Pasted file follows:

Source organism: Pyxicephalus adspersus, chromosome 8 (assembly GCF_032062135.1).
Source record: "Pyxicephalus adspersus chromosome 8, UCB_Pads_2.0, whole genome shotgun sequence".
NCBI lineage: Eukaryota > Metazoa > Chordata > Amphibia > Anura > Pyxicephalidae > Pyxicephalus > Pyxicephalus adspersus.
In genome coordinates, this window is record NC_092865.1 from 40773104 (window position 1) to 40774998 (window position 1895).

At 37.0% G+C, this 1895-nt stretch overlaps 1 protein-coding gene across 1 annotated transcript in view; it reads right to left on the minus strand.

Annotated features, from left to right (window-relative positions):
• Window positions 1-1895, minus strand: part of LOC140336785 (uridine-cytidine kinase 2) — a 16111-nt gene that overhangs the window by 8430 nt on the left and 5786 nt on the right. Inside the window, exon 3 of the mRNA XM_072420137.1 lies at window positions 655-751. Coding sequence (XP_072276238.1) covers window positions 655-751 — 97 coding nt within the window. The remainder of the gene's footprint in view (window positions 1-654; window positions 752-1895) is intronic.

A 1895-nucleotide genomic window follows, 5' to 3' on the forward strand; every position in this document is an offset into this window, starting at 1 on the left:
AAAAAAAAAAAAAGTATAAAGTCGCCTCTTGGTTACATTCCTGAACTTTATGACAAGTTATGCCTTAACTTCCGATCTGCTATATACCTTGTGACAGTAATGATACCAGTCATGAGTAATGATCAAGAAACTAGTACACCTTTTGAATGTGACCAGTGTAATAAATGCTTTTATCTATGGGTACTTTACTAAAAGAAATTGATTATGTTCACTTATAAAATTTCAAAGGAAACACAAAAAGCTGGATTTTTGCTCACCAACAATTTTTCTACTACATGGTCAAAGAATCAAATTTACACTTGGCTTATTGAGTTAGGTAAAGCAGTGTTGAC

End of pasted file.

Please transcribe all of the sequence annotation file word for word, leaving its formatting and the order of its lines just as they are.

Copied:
Source organism: Pyxicephalus adspersus, chromosome 8 (assembly GCF_032062135.1).
Source record: "Pyxicephalus adspersus chromosome 8, UCB_Pads_2.0, whole genome shotgun sequence".
NCBI lineage: Eukaryota > Metazoa > Chordata > Amphibia > Anura > Pyxicephalidae > Pyxicephalus > Pyxicephalus adspersus.
In genome coordinates, this window is record NC_092865.1 from 40773104 (window position 1) to 40774998 (window position 1895).

At 37.0% G+C, this 1895-nt stretch overlaps 1 protein-coding gene across 1 annotated transcript in view; it reads right to left on the minus strand.

Annotated features, from left to right (window-relative positions):
• Window positions 1-1895, minus strand: part of LOC140336785 (uridine-cytidine kinase 2) — a 16111-nt gene that overhangs the window by 8430 nt on the left and 5786 nt on the right. Inside the window, exon 3 of the mRNA XM_072420137.1 lies at window positions 655-751. Coding sequence (XP_072276238.1) covers window positions 655-751 — 97 coding nt within the window. The remainder of the gene's footprint in view (window positions 1-654; window positions 752-1895) is intronic.

A 1895-nucleotide genomic window follows, 5' to 3' on the forward strand; every position in this document is an offset into this window, starting at 1 on the left:
AAAAAAAAAAAAAGTATAAAGTCGCCTCTTGGTTACATTCCTGAACTTTATGACAAGTTATGCCTTAACTTCCGATCTGCTATATACCTTGTGACAGTAATGATACCAGTCATGAGTAATGATCAAGAAACTAGTACACCTTTTGAATGTGACCAGTGTAATAAATGCTTTTATCTATGGGTACTTTACTAAAAGAAATTGATTATGTTCACTTATAAAATTTCAAAGGAAACACAAAAAGCTGGATTTTTGCTCACCAACAATTTTTCTACTACATGGTCAAAGAATCAAATTTACACTTGGCTTATTGAGTTAGGTAAAGCAGTGTTGAC